Michio Hoshino was born in Ichikawa City, Chiba Perfecture, Japan in 1952. At the age of 17, a photo of an Eskimo village on the northwest coast of Alaska in National Geographic Magazine struck a chord in Michio and inspired him to explore the vast wilderness. During the summer of 1972, he traveled to Shishmaref, Alaska to live with the town's mayor.
He returned to Japan and went on to study and graduate from Keio University in 1976 with a major in economics. In 1978, he left his native Japan and pursued a life-long wish to live and work in Alaska. After four years of studying wildlife management at the University of Alaska's College of Natural Sciences, he became a professional photographer concentrating on Alaskan nature and wildlife.
His professional career as a photographer began in 1986 when his work on the Grizzly Bear was published by Chronicle Books in "GRIZZLY". The book won the 3rd Anima award, which is given to the book with the most distinguished wildlife photography. The Chicago Tribune called the book, "a bold and beautiful saga in which he followed a family of Alaskan grizzlies meandering through the seasons."
The following year, he published an article on "Moose", in National Geographic Magazine, and later in 1988, he was commissioned by the Society to shoot the migratory route of Caribou in Alaska. Subsequently, he published the material in a book entitled, "CARIBOU". In 1988, Hoshino's photos of Alaskan scenery and wildlife were featured in a special issue of Audubon magazine. This same year, he published a book called "MOOSE" in both English and Japanese. Forbes magazine praised the book for its "startling shots of bulls in battle for their own breeding territory."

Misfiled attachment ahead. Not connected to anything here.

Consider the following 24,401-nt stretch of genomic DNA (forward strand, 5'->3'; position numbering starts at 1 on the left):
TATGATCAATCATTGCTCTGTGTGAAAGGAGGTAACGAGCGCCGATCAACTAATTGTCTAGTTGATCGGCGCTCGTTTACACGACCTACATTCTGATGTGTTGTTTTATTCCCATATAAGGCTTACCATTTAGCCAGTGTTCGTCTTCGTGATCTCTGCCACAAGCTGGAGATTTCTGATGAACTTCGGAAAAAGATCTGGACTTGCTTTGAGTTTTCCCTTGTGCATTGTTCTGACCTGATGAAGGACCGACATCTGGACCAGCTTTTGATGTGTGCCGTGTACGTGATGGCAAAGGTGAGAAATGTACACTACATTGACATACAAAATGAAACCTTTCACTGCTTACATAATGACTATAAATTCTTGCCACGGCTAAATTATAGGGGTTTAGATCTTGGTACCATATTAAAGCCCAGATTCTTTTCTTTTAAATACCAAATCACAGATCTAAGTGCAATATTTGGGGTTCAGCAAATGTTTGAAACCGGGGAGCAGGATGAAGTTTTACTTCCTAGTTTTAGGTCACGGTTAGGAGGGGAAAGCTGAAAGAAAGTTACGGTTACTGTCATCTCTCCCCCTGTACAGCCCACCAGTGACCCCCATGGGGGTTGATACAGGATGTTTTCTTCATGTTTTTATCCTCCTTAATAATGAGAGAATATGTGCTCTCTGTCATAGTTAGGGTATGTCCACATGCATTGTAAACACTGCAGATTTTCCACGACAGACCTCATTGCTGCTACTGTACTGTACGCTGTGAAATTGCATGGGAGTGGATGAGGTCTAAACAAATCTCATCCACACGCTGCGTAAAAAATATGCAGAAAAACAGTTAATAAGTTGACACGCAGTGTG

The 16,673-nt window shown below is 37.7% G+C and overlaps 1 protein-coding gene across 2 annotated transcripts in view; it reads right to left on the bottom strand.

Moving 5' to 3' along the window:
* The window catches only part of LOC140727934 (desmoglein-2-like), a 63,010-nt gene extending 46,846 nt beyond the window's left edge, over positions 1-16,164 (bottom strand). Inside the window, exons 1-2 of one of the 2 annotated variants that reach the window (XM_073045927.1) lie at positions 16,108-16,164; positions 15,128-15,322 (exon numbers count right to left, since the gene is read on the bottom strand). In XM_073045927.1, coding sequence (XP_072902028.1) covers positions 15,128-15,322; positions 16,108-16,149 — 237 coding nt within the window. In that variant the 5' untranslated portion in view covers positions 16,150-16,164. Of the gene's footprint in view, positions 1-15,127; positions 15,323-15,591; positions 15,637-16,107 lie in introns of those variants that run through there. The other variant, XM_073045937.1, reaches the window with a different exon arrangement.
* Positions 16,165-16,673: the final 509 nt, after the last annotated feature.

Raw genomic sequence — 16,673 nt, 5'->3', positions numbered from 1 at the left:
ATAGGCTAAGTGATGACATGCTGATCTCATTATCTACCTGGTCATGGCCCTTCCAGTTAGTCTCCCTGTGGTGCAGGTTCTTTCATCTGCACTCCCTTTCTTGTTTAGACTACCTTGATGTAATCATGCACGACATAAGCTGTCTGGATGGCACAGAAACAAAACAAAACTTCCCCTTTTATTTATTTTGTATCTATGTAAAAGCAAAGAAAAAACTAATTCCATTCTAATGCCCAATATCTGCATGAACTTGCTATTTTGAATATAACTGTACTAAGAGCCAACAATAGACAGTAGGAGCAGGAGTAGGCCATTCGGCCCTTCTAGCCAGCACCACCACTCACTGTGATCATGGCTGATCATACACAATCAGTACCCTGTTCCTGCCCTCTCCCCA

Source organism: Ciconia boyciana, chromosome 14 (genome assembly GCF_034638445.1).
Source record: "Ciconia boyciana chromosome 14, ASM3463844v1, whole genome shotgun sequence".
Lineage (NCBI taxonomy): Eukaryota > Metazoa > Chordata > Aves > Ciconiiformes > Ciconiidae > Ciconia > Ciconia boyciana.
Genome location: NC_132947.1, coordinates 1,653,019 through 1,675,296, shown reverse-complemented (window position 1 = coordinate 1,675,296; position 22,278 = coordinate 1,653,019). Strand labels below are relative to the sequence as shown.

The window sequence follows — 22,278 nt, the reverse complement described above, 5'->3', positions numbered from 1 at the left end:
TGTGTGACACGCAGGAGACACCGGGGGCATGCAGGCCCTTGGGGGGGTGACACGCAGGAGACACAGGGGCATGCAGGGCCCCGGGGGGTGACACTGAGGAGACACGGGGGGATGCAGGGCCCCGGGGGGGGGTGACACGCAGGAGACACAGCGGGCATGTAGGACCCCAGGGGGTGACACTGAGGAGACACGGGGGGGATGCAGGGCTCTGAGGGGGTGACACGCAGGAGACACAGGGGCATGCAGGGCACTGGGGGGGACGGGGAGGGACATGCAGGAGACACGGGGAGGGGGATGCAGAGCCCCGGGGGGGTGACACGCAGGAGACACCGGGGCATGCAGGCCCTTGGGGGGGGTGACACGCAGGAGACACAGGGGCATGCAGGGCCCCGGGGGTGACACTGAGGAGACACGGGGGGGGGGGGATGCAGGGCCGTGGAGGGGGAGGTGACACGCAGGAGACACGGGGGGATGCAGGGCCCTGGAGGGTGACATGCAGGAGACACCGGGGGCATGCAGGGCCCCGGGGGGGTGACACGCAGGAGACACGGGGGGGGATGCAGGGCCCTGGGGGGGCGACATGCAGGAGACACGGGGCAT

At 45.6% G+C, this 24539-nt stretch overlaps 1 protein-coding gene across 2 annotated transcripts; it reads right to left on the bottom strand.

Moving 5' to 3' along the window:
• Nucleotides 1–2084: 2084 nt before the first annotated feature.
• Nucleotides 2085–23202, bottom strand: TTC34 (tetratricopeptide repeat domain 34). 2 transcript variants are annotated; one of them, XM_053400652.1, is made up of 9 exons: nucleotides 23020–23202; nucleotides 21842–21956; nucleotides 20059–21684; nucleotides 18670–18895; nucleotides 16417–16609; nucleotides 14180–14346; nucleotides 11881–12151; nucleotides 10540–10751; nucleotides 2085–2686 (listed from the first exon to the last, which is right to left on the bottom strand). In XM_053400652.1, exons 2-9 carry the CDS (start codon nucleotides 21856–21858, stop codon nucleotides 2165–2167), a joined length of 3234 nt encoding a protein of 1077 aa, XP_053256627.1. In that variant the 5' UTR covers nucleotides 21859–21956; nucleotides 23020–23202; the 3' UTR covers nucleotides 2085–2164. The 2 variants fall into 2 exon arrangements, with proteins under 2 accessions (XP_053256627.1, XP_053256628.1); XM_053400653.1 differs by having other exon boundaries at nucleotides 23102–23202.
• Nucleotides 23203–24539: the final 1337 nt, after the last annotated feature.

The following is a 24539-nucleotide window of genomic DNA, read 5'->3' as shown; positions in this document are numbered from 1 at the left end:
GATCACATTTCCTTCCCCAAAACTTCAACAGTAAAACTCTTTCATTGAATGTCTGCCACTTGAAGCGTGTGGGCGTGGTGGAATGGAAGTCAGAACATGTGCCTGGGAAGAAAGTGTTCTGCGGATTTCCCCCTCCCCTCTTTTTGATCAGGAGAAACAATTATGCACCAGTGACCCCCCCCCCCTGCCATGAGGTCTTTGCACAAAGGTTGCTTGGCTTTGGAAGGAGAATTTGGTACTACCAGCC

In 1989, a photography exhibition of his work, "Alaska, Lat. 60 degrees North", was held at Tokyo's Olympus Gallery and Asahi Shimbun Concourse, as well as other locations around Japan. He also began "Alaska-Story Like the Wind", a photographic essay run serially in Japan's Asahi Weekly. He was also the author of a work for children, "The Grizzly Bear Family Book", which was published by North-South in 1994.
His career continued with publication in numerous American and international magazines. On August 6th, 1996, at the age of 44, Michio was killed by a brown bear while photographing on the Kamchatka Penninsula in eastern Russia. He is survived by his wife Naoko, and his son Shoma.